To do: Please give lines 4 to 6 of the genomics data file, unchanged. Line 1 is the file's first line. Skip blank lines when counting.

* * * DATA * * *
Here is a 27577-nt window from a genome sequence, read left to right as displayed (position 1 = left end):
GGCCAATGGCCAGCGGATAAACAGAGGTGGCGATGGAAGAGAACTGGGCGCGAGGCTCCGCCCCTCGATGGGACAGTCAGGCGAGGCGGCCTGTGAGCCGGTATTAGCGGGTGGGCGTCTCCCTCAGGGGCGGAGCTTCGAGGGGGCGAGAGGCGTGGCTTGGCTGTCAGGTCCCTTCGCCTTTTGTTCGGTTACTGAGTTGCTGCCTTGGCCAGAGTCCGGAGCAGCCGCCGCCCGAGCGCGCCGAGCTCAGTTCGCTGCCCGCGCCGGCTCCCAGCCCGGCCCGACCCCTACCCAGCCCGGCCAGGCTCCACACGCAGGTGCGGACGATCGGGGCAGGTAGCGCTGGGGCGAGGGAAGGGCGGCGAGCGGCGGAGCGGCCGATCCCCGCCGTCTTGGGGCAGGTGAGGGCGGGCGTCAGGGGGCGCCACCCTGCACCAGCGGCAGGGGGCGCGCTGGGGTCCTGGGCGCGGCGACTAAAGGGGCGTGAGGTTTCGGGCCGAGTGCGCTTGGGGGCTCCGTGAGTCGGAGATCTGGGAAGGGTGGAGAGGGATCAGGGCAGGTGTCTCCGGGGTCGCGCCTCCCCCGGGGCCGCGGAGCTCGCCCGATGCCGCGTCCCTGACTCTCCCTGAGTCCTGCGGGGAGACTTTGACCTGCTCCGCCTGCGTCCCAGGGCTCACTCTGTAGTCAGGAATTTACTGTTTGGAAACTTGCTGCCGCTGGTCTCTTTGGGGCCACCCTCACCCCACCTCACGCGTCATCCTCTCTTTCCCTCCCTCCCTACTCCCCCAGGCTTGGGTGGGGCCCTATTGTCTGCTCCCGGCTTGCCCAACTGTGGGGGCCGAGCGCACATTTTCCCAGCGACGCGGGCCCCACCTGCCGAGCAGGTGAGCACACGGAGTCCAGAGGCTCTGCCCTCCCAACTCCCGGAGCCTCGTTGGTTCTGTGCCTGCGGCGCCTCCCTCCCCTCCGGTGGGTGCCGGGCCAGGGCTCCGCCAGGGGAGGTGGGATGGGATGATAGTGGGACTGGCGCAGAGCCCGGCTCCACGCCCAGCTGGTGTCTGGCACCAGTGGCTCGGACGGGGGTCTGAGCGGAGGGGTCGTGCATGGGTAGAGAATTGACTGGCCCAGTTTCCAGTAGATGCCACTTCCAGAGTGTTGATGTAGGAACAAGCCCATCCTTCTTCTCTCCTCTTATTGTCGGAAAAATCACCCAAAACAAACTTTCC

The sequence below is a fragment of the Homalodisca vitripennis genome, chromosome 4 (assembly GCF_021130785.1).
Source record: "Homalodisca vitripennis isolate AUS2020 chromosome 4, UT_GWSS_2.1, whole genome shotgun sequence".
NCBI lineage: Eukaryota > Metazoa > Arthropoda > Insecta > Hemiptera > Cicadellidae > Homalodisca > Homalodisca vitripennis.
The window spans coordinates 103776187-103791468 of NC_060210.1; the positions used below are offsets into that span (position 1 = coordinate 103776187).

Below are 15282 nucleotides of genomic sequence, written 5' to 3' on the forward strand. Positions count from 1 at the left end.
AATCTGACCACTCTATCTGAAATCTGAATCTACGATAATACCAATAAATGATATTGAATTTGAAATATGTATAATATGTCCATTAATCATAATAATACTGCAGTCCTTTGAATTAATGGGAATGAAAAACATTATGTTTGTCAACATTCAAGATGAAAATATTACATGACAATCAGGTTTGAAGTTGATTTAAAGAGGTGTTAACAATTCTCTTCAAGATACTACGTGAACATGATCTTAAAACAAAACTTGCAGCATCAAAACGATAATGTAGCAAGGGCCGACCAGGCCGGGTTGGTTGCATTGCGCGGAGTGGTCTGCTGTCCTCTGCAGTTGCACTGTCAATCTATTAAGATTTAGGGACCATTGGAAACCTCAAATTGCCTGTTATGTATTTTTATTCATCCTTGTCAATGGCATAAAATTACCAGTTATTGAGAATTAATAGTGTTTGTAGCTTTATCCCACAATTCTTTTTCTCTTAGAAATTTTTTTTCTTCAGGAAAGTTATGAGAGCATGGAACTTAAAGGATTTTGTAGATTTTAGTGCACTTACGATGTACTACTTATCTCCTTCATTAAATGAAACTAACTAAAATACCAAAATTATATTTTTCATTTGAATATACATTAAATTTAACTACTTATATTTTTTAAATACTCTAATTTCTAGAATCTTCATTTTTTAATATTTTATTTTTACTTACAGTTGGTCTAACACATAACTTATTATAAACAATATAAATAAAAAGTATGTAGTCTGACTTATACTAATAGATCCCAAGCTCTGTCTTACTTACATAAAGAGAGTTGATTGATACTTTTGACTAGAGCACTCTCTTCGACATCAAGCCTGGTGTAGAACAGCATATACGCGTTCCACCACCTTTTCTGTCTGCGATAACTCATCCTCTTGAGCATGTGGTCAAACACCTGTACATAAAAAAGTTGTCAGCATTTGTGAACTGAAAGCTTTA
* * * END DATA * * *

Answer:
Source record: "Homalodisca vitripennis isolate AUS2020 chromosome 4, UT_GWSS_2.1, whole genome shotgun sequence".
NCBI lineage: Eukaryota > Metazoa > Arthropoda > Insecta > Hemiptera > Cicadellidae > Homalodisca > Homalodisca vitripennis.
The window spans coordinates 103776187-103791468 of NC_060210.1; the positions used below are offsets into that span (position 1 = coordinate 103776187).